Driver: San Francisco takes the series back to its roots. It’s a fresh entry in the series that has arguably lost a bit of fuel over its past iterations, failing to reach the heights of the brilliant original for the PlayStation. While Driver: San Francisco certainly gets a little repetitive towards the end — the missions are great fun at first but seem to follow the same formula throughout — the experience is engaging and memorable, driven by a fantastic ‘Shift’ mechanic that is dynamically entertaining.
Lengthy experience – Driver: San Francisco has a tonne of content to shift through, both online and in the single-player campaign. The campaign will keep you occupied for a very long time, and there’s plenty of stuff alongside the main story to keep you engaged with the characters and plots. The missions vary from car races, police chases and stunt objectives, and while the stories woven into these mini-missions are about as corny as you’re ever going to see, the gameplay offers enough enjoyment to blanket an incoherence they might offer on the plot front. Playing these missions will unlock new Tanner missions, which act as the main goals to unlock more about the main story and protagonist John Tanner’s history with other characters. On top of all of this are a bunch of side-quests, so you can rest assured that you’ll have plenty to play with when entering into the campaign.
Shift your way to justice – A fantastic new addition to the Driver experience, ‘Shift’ allows you to instantaneously ‘shift’ from one body to another, meaning you can change cars at any one moment. The mechanic is especially beneficial as it reduces the amount of travel you need to do in the world, making those long trips from mission to mission seem considerably less tedious. Activating the feature brings you into a birds-eye view of the city, at which point you choose any car on the map to enter. It works well and breaks away from the traditional open-world experience, adding a sense of creativity to trip-skipping, as ridiculous as the premise behind it might be.
Engaging open-world – The gameworld in Driver: San Francisco is quite large. There’s plenty of road to drive on throughout, with missions scattered all over. Sure, any big, open world for an open-world game such as this is to be expected, but it’s really about what’s actually in the world that defines its worth. You’re looking at about 335km of road to traverse as well as plenty of recognizable San Francisco landmarks. Previous Driver iterations generally did a pretty good job of offering an accurate recreation of a city, and Driver; San Francisco continues that trend with a virtual world that should make any San Franciscan feel right at home.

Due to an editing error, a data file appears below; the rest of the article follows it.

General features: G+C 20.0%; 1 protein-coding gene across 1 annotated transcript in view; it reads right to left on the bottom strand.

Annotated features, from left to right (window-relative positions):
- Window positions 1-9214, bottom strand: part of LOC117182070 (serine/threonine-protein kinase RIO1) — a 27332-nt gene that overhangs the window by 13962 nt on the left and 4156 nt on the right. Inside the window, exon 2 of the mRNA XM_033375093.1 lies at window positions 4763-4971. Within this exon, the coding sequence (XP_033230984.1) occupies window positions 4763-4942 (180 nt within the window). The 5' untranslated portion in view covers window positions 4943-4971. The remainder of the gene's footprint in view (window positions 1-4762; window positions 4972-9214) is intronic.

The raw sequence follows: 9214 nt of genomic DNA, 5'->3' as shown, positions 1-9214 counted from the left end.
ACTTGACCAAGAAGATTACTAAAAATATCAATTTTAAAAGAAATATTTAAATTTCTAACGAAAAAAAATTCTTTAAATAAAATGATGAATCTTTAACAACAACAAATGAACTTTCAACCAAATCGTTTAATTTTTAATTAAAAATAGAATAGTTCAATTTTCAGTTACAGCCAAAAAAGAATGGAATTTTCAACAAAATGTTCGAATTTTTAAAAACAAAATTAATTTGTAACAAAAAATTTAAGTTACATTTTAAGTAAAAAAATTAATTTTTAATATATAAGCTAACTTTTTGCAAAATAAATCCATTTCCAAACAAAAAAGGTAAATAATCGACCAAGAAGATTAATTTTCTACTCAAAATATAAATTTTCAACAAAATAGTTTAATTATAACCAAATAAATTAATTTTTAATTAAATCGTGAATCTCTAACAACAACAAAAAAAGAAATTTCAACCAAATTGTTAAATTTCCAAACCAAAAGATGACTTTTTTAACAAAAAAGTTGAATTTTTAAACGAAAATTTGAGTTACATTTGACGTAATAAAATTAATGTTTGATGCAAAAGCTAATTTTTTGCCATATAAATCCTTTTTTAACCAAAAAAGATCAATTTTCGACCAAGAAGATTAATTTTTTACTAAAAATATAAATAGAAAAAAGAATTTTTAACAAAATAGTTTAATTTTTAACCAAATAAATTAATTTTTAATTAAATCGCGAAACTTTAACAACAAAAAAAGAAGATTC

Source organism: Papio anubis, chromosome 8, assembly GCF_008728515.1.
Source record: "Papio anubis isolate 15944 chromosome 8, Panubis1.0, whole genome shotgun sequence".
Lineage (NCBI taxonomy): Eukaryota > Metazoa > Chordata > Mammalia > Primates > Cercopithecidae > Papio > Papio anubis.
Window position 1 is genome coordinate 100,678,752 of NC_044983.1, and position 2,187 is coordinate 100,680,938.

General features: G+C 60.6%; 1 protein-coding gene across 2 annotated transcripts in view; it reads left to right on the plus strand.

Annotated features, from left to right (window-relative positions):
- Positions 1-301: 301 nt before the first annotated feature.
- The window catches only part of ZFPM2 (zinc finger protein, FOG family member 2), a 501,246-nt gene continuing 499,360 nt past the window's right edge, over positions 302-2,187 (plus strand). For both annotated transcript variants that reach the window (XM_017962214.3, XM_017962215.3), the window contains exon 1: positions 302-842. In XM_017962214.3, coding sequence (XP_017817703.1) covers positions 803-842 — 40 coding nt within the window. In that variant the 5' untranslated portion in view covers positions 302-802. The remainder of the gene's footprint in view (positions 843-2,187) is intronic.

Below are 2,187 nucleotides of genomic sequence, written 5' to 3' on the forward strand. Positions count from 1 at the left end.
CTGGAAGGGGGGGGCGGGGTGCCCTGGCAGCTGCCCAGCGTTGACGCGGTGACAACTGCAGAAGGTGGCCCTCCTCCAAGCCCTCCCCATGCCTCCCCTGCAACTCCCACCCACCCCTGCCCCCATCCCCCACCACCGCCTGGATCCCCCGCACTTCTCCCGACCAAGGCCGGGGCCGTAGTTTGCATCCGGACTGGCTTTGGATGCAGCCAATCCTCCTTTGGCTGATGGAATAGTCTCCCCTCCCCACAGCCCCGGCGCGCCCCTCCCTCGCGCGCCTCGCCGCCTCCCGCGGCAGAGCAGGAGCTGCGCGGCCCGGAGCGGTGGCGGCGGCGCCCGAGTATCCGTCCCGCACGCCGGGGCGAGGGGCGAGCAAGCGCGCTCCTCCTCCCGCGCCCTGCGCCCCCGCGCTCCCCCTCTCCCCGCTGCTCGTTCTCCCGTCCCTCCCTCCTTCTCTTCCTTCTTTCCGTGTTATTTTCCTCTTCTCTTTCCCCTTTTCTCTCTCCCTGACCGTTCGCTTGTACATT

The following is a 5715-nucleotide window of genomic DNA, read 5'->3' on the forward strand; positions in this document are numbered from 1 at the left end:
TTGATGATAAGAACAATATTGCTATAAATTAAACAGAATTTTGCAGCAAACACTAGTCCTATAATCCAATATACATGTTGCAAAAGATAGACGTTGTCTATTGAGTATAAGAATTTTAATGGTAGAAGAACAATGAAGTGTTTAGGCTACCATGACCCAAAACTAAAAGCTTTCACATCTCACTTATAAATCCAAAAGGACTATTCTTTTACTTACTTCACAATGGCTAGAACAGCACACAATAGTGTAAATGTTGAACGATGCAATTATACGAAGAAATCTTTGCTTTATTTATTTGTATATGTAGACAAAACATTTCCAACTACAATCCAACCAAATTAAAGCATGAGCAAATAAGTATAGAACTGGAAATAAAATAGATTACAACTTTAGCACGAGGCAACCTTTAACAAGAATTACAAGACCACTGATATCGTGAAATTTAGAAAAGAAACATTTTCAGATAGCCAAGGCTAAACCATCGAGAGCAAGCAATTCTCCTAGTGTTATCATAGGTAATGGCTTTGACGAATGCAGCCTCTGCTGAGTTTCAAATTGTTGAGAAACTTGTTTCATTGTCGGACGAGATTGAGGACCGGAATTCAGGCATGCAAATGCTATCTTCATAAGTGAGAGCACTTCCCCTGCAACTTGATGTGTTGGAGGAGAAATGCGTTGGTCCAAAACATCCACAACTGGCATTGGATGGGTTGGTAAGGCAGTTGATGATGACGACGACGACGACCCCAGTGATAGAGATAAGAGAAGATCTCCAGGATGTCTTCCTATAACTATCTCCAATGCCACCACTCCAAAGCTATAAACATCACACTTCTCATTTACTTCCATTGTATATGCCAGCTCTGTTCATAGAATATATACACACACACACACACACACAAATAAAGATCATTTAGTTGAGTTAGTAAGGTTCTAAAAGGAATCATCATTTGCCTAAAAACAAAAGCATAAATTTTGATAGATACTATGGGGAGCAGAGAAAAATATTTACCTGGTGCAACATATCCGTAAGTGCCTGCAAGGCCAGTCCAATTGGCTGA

Surprisingly entertaining online – You’re looking at six different multiplayer modes on offer, giving plenty of value alongside the game’s seemingly endless amount of content in single-player (not to mention a very awesome list of licensed cars, which one can only expect in a Driver game). One fantastic mode is ‘Trailblazer’: going up against four other friends, the goal is to stay in the trail of an escaping DeLorean, with only one car at a time able to stay in the stream. It makes for a very frantic and action-packed online experience as all players strive to get in the position needed to win the match. Thankfully, Shift has been added to the multiplayer component, with a slowly replenishing meter implemented to restrict how often you use the feature.
The Will to Drive – Optional missions that are scattered throughout the city earn you will power points, as will performing car stunts like drifting. These points can be used to buy new cars, with garages scattered throughout the map. Cars are fully licensed and range from your basic, slow vehicle, to a quick supercar such as a Ford GT. Driving mechanics aren’t especially realistic but they do compliment the pacing and tone of the experience, blending arcadey handling with accessible controls. After all, the experience is very much driven by stunts and quick driving action, so the developer has certainly hit the mark in that regard.
Repetitive later on – There’s a fantastic amount of content in Driver: San Francisco, but it is ultimately held down by a sense of receptiveness towards the end of the experience. The abundance of side-missions blanket how often you’ll actually be doing the same tasks over and over again, but leading into the game’s conclusion much of what you’ll be doing would have already been done early on. The main missions don’t have this issue, but Tanner’s missions can only be unlocked by completing all of the side-missions, and these are just made up of the same objectives over and over.
Storyline is downright ridiculous – Driver: San Francisco follows on from Driv3r, following main character Tanner and criminal Jericho. The criminal mastermind came to San Francsico after having escaped from Istanbul, only to be captured and imprisoned shortly after his arrival. As one might predict, Jericho escapes during a prison transfer, leading Tanner into an action-packed chasing sequence that offers a fantastic introduction to the experience. The chase ends with Tanner being run down and ending up in a coma, which forms the basis of the game’s narrative: while in his deep sleep, Tanner dreams of chasing after Tanner, and this is where the action takes place. It’s simply ridiculous but, thankfully, not especially influential on how entertaining the game can be.
The Final Verdict
Jam-packed full of content and with plenty of awesome licensed cars to enjoy, Driver: San Francisco is thrill ride that brings the series back to its driving roots. While the missions get a little repetitive near the end, the experience as a whole is refreshing and engaging, and the game’s ‘Shift’ mechanic makes for a very satisfying way of taking down the bad guys that plague the streets.